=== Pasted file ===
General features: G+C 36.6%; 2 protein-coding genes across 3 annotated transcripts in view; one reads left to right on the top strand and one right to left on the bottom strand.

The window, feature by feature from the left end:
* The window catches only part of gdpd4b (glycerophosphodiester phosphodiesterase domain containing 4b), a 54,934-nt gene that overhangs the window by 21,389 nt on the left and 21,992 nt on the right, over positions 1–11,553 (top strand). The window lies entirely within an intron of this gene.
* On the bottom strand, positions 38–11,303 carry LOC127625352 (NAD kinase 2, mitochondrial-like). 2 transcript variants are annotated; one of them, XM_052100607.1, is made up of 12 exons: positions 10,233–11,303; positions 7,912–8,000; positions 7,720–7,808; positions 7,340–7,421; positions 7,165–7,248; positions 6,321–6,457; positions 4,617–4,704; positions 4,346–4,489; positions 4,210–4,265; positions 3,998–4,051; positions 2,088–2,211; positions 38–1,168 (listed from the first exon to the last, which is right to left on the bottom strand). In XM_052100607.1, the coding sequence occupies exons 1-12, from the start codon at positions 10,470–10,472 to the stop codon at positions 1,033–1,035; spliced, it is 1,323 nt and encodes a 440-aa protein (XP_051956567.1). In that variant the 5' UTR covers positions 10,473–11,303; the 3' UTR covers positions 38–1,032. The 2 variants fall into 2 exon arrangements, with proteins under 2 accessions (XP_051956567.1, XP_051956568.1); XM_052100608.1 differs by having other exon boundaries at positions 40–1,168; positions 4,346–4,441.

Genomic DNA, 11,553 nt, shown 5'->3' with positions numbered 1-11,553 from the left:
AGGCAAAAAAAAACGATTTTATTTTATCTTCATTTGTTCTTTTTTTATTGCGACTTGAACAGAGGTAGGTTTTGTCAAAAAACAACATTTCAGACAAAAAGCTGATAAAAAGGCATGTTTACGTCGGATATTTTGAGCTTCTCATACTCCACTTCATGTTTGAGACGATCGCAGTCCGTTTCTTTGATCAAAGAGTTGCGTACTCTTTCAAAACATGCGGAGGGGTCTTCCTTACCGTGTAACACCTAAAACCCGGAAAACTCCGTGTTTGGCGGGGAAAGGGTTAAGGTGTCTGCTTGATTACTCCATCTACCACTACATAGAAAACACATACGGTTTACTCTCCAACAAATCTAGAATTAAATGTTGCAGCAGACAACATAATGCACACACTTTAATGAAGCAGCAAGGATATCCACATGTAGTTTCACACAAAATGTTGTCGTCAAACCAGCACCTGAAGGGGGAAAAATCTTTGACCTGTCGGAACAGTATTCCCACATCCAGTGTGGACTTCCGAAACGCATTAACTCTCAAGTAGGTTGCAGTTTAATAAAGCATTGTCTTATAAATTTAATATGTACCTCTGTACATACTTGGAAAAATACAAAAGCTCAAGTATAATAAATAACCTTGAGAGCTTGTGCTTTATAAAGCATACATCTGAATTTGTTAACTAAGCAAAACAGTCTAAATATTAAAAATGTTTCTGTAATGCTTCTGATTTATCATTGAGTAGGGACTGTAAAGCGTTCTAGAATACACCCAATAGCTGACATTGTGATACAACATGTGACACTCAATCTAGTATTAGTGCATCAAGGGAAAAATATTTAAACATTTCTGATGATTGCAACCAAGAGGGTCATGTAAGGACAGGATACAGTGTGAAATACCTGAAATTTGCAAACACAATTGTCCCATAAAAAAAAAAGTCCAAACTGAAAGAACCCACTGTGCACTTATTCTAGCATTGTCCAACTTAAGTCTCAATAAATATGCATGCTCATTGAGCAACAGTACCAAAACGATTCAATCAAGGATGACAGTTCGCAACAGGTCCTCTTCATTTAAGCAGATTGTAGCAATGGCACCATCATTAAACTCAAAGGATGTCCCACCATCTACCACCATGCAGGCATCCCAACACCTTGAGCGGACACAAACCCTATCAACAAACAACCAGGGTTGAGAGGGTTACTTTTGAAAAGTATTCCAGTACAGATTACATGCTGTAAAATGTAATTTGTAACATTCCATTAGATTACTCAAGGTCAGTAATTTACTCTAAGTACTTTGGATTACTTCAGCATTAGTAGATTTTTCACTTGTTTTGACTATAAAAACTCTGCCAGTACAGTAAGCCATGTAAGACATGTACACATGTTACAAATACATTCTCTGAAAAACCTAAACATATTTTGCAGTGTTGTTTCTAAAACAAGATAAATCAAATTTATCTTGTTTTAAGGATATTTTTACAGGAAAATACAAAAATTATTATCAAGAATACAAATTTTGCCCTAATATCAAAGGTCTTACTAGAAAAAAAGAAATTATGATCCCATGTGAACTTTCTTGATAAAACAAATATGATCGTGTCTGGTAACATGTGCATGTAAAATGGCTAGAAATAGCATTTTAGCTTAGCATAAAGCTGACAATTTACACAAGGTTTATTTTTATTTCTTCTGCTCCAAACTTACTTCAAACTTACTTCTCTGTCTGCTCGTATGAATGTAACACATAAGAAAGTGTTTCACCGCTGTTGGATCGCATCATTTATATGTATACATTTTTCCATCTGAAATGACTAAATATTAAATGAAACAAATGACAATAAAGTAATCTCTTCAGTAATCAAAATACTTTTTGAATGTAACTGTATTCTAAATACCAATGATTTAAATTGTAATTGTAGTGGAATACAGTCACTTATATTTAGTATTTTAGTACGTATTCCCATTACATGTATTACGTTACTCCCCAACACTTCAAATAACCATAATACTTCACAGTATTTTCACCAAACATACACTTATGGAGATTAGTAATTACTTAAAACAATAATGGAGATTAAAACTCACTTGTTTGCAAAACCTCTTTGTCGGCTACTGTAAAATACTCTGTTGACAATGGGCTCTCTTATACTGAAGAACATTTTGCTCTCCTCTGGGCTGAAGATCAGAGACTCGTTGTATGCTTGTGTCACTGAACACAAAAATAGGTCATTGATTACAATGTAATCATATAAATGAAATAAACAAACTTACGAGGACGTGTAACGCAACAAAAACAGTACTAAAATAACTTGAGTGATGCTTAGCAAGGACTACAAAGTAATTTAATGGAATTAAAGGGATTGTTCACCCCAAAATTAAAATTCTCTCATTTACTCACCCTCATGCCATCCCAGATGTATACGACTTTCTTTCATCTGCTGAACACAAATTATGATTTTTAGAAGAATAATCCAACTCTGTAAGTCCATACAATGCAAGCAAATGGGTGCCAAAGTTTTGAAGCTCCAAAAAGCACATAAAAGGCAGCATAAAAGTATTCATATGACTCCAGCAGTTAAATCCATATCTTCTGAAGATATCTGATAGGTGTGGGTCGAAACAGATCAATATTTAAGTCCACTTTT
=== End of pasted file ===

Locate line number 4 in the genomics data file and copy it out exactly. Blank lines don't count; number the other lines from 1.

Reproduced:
* On the bottom strand, positions 38–11,303 carry LOC127625352 (NAD kinase 2, mitochondrial-like). 2 transcript variants are annotated; one of them, XM_052100607.1, is made up of 12 exons: positions 10,233–11,303; positions 7,912–8,000; positions 7,720–7,808; positions 7,340–7,421; positions 7,165–7,248; positions 6,321–6,457; positions 4,617–4,704; positions 4,346–4,489; positions 4,210–4,265; positions 3,998–4,051; positions 2,088–2,211; positions 38–1,168 (listed from the first exon to the last, which is right to left on the bottom strand). In XM_052100607.1, the coding sequence occupies exons 1-12, from the start codon at positions 10,470–10,472 to the stop codon at positions 1,033–1,035; spliced, it is 1,323 nt and encodes a 440-aa protein (XP_051956567.1). In that variant the 5' UTR covers positions 10,473–11,303; the 3' UTR covers positions 38–1,032. The 2 variants fall into 2 exon arrangements, with proteins under 2 accessions (XP_051956567.1, XP_051956568.1); XM_052100608.1 differs by having other exon boundaries at positions 40–1,168; positions 4,346–4,441.